At The Times, Not Everyone Is Walking Out

Kyle Koster
Mike Coppola/GettyImages
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Reporters and editors at The New York Times are participating in a one-day strike today as talks between their union and the company continue. Forty bargaining sessions have been held since the last contract expired in March 2021 but a sufficient resolution is not yet visible on the horizon. The paper reports about 1,100 out of 1,450 employees represented by NewsGuild New York signed a pledge to participate in the outlet's first labor stoppage since 1981. Anyone who has been online has seen the pleas to not interact with the Times' online platforms in solidarity.

There appears to be some added drama surrounding the situation as Semafor's Max Tani reports two high-profile White House reporters have opted out of the action.

Chief White House reporter Peter Baker and Pulitzer Prize-winning White House correspondent Michael Shear told colleagues before the walkout that they would not be participating in the one day work stoppage, three people told Semafor.

The rift in the powerful Washington bureau reflects a lingering generational and ideological divide between many in the newsroom and a group of older unionized staff in the D.C bureau.

Ironically enough, President Joe Biden's main engagement today is a labor union event.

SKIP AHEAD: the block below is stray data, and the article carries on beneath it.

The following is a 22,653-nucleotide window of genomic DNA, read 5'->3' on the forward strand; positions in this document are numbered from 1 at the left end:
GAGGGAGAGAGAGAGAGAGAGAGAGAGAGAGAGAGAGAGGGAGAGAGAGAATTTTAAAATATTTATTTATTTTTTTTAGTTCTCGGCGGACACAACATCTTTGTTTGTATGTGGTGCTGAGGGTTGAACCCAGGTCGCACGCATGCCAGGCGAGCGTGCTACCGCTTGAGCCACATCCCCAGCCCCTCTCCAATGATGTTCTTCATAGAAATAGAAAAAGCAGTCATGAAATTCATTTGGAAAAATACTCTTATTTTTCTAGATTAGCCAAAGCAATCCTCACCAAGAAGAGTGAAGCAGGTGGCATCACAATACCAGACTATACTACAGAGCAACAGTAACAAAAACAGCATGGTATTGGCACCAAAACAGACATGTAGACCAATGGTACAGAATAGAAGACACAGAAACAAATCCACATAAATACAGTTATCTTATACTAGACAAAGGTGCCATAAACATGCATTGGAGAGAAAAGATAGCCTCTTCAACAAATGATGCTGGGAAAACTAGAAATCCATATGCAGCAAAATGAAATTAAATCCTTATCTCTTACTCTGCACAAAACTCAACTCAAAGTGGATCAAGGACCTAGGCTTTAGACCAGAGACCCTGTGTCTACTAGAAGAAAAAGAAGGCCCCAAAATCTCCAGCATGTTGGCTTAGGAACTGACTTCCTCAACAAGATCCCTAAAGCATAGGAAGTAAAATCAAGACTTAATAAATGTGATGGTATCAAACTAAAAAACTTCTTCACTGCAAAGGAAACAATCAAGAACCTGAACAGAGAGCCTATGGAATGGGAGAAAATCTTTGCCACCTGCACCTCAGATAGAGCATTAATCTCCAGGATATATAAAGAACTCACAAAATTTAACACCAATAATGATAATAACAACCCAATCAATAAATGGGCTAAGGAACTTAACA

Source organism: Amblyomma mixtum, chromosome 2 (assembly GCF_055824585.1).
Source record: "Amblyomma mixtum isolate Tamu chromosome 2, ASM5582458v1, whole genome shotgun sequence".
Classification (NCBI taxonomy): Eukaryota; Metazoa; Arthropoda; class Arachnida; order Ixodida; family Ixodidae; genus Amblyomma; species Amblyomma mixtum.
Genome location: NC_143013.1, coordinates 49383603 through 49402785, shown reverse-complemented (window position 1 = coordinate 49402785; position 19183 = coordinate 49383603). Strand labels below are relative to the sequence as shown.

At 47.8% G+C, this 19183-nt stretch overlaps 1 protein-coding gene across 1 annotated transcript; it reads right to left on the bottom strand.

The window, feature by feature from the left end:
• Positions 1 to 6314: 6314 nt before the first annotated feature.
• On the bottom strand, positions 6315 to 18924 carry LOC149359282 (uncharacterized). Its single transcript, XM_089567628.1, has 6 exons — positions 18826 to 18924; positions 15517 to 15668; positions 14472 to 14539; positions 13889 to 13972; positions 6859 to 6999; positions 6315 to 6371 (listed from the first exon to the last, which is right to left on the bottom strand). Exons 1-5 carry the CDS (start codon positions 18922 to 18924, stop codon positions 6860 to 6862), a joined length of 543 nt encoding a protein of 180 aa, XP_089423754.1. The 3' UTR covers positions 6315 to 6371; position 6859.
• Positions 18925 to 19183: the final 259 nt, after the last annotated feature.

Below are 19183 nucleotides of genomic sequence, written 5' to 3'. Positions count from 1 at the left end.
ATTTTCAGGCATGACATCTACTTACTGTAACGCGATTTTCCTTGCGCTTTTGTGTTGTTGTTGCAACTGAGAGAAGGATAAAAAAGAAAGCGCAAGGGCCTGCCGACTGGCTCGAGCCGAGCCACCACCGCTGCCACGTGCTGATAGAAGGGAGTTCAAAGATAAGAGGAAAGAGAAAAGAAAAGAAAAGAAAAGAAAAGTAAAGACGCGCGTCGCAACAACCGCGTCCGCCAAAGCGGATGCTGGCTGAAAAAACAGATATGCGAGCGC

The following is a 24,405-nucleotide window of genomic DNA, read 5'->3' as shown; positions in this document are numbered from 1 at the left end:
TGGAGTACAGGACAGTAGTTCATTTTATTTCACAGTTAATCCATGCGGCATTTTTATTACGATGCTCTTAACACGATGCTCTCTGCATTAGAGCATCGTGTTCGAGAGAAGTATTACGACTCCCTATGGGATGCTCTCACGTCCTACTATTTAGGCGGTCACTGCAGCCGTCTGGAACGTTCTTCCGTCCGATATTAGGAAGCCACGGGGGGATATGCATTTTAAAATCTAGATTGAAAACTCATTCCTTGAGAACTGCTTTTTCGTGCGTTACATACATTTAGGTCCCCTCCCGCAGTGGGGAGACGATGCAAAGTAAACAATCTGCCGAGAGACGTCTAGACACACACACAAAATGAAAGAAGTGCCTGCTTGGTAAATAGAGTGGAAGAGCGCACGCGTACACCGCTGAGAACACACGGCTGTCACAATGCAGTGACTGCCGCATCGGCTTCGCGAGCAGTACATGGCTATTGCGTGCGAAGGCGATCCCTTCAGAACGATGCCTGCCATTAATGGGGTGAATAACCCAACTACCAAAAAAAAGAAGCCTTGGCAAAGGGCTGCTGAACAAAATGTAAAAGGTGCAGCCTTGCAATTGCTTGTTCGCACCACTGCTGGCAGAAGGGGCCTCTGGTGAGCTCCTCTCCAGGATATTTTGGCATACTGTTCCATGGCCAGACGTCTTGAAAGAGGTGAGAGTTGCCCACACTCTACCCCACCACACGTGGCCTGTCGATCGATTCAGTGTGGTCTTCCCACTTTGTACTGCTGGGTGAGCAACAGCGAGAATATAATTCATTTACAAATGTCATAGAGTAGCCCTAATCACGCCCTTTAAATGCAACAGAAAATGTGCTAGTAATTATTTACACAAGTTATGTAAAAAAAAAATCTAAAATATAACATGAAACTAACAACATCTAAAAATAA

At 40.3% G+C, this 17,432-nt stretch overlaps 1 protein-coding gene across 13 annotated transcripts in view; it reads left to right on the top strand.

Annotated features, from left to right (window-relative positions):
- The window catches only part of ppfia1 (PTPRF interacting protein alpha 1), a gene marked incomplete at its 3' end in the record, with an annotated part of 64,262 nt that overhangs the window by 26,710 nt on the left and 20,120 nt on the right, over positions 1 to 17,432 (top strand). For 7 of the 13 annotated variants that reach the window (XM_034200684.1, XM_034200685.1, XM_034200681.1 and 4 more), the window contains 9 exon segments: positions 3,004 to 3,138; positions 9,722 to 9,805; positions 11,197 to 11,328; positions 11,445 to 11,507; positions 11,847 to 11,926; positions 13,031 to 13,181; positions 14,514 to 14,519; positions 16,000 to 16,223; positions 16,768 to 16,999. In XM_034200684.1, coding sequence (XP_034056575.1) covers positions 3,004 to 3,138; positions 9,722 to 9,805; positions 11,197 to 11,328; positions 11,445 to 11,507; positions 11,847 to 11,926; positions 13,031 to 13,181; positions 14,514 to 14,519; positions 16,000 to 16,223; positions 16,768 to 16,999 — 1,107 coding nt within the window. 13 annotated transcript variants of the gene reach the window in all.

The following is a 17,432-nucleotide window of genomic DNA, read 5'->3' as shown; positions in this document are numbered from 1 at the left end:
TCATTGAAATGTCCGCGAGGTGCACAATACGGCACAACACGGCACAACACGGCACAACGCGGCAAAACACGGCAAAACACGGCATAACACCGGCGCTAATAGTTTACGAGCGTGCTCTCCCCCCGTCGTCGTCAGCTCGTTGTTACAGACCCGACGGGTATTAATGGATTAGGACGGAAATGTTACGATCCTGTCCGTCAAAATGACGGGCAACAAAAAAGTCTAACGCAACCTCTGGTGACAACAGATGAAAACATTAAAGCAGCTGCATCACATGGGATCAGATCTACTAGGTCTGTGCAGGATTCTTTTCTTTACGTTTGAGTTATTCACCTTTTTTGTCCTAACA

CNN's Oliver Darcy adds that Baker and Shear's lack of solidarity has not gone unnoticed, causing what could be described as a vibe shift.

Tani added some more context.

Shear was among dozens of staff at the paper who previously signed a letter protesting an increase in union dues for individuals making more than $140,000 per year.

But the contract fight has largely united the Times’s feuding tribes, as members of the union who have at times differed over the Times’s coverage of race, sex, and other cultural issues share frustrations over the economic ones. Some sources have also cautioned against reading too much into the divide, noting that the vast majority of unionized D.C. staff participated in the walkout.

If we've learned anything from all the political coverage of the years, it's to not take sides on these types of issues. An important lesson to apply.

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